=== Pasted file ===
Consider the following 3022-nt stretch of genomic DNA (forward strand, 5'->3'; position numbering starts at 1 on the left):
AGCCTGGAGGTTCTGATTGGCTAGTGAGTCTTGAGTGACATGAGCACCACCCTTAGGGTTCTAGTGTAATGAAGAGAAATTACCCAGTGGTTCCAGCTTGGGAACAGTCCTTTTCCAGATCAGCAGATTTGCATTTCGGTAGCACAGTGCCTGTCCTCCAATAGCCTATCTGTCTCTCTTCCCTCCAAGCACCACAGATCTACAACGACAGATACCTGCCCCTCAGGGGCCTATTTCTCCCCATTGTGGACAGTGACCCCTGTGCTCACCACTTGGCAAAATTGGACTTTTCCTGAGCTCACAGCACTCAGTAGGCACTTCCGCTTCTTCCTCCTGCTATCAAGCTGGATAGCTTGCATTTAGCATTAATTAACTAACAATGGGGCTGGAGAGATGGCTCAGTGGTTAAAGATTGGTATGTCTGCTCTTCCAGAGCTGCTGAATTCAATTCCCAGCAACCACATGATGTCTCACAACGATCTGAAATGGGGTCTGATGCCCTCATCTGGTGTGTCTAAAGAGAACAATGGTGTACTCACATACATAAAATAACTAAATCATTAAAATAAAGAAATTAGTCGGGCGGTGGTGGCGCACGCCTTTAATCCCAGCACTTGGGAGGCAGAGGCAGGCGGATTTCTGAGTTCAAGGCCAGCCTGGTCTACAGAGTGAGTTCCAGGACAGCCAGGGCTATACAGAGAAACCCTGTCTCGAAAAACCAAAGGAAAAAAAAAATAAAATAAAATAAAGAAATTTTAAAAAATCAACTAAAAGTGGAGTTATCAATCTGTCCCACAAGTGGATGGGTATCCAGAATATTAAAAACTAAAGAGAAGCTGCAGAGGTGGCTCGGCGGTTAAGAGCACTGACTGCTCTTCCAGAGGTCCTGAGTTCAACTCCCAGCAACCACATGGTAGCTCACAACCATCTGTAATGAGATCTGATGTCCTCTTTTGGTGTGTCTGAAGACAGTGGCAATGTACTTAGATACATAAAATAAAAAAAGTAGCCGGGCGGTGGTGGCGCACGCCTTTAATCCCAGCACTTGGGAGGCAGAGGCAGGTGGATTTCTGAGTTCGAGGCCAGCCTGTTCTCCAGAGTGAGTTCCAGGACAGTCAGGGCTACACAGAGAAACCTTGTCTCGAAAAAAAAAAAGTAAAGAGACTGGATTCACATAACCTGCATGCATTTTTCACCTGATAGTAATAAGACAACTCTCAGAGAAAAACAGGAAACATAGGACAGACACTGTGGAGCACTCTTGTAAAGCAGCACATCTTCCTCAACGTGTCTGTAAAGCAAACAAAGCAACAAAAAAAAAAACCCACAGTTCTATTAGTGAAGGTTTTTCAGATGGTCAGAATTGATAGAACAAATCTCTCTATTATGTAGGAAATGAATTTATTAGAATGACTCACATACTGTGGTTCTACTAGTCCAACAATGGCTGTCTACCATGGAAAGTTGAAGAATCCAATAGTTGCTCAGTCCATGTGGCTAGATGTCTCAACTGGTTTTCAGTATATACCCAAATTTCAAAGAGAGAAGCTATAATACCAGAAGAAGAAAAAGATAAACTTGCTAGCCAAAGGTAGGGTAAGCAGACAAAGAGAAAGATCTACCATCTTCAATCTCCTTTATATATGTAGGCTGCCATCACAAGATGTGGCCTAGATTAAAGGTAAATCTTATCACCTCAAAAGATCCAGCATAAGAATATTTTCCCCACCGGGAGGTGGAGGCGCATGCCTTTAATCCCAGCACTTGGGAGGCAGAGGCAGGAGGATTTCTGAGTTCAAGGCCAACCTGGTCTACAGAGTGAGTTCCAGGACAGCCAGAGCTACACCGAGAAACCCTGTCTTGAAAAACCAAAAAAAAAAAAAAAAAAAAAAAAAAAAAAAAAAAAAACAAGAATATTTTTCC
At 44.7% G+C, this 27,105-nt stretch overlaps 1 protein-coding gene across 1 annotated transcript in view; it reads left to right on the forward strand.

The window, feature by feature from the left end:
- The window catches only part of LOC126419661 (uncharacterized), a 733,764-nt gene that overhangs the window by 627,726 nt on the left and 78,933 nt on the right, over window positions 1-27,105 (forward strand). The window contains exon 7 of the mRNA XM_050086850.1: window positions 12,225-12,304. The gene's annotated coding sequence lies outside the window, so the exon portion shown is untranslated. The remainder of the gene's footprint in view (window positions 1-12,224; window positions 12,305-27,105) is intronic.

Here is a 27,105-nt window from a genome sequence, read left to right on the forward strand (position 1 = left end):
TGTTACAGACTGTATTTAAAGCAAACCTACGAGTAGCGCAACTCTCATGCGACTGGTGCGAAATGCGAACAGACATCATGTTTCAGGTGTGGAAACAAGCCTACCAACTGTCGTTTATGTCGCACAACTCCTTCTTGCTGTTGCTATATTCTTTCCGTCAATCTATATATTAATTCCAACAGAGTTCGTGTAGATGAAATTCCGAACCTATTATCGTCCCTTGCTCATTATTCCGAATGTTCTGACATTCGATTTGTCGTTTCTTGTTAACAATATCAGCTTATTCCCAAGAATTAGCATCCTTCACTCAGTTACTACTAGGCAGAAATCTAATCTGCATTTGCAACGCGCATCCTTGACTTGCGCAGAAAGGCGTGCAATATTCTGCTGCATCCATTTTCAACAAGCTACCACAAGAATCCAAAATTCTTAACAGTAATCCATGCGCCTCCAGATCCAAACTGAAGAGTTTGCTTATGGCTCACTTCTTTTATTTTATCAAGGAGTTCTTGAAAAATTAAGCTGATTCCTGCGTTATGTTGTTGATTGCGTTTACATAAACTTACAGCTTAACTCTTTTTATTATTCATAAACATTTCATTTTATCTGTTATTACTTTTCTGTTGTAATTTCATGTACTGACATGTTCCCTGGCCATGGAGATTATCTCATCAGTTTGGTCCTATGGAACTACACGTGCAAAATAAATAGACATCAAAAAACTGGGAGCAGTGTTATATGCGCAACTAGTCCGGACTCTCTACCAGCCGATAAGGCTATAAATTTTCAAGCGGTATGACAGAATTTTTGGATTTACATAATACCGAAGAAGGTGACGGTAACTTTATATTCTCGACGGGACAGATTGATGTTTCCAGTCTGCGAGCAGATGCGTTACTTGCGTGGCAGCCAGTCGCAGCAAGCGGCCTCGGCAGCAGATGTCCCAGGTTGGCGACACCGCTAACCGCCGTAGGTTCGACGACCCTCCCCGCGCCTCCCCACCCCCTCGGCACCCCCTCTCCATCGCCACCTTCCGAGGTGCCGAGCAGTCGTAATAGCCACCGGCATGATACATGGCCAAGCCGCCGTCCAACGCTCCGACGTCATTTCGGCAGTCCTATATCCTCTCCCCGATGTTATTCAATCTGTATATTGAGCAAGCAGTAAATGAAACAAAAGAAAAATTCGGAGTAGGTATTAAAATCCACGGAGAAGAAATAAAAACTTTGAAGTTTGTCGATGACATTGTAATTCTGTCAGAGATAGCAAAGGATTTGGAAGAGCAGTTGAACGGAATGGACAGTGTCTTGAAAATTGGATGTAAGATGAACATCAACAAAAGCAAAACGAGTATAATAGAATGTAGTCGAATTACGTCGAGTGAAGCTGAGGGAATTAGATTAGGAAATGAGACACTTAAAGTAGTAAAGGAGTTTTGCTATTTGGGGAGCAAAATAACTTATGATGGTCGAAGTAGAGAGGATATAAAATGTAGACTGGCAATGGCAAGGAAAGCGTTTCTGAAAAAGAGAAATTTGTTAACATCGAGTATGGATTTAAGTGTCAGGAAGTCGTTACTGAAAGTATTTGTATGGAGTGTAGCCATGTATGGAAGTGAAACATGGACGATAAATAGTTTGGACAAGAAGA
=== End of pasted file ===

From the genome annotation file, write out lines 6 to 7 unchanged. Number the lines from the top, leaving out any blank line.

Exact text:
Here is a 27,105-nt window from a genome sequence, read left to right on the forward strand (position 1 = left end):
TGTTACAGACTGTATTTAAAGCAAACCTACGAGTAGCGCAACTCTCATGCGACTGGTGCGAAATGCGAACAGACATCATGTTTCAGGTGTGGAAACAAGCCTACCAACTGTCGTTTATGTCGCACAACTCCTTCTTGCTGTTGCTATATTCTTTCCGTCAATCTATATATTAATTCCAACAGAGTTCGTGTAGATGAAATTCCGAACCTATTATCGTCCCTTGCTCATTATTCCGAATGTTCTGACATTCGATTTGTCGTTTCTTGTTAACAATATCAGCTTATTCCCAAGAATTAGCATCCTTCACTCAGTTACTACTAGGCAGAAATCTAATCTGCATTTGCAACGCGCATCCTTGACTTGCGCAGAAAGGCGTGCAATATTCTGCTGCATCCATTTTCAACAAGCTACCACAAGAATCCAAAATTCTTAACAGTAATCCATGCGCCTCCAGATCCAAACTGAAGAGTTTGCTTATGGCTCACTTCTTTTATTTTATCAAGGAGTTCTTGAAAAATTAAGCTGATTCCTGCGTTATGTTGTTGATTGCGTTTACATAAACTTACAGCTTAACTCTTTTTATTATTCATAAACATTTCATTTTATCTGTTATTACTTTTCTGTTGTAATTTCATGTACTGACATGTTCCCTGGCCATGGAGATTATCTCATCAGTTTGGTCCTATGGAACTACACGTGCAAAATAAATAGACATCAAAAAACTGGGAGCAGTGTTATATGCGCAACTAGTCCGGACTCTCTACCAGCCGATAAGGCTATAAATTTTCAAGCGGTATGACAGAATTTTTGGATTTACATAATACCGAAGAAGGTGACGGTAACTTTATATTCTCGACGGGACAGATTGATGTTTCCAGTCTGCGAGCAGATGCGTTACTTGCGTGGCAGCCAGTCGCAGCAAGCGGCCTCGGCAGCAGATGTCCCAGGTTGGCGACACCGCTAACCGCCGTAGGTTCGACGACCCTCCCCGCGCCTCCCCACCCCCTCGGCACCCCCTCTCCATCGCCACCTTCCGAGGTGCCGAGCAGTCGTAATAGCCACCGGCATGATACATGGCCAAGCCGCCGTCCAACGCTCCGACGTCATTTCGGCAGTCCTATATCCTCTCCCCGATGTTATTCAATCTGTATATTGAGCAAGCAGTAAATGAAACAAAAGAAAAATTCGGAGTAGGTATTAAAATCCACGGAGAAGAAATAAAAACTTTGAAGTTTGTCGATGACATTGTAATTCTGTCAGAGATAGCAAAGGATTTGGAAGAGCAGTTGAACGGAATGGACAGTGTCTTGAAAATTGGATGTAAGATGAACATCAACAAAAGCAAAACGAGTATAATAGAATGTAGTCGAATTACGTCGAGTGAAGCTGAGGGAATTAGATTAGGAAATGAGACACTTAAAGTAGTAAAGGAGTTTTGCTATTTGGGGAGCAAAATAACTTATGATGGTCGAAGTAGAGAGGATATAAAATGTAGACTGGCAATGGCAAGGAAAGCGTTTCTGAAAAAGAGAAATTTGTTAACATCGAGTATGGATTTAAGTGTCAGGAAGTCGTTACTGAAAGTATTTGTATGGAGTGTAGCCATGTATGGAAGTGAAACATGGACGATAAATAGTTTGGACAAGAAGA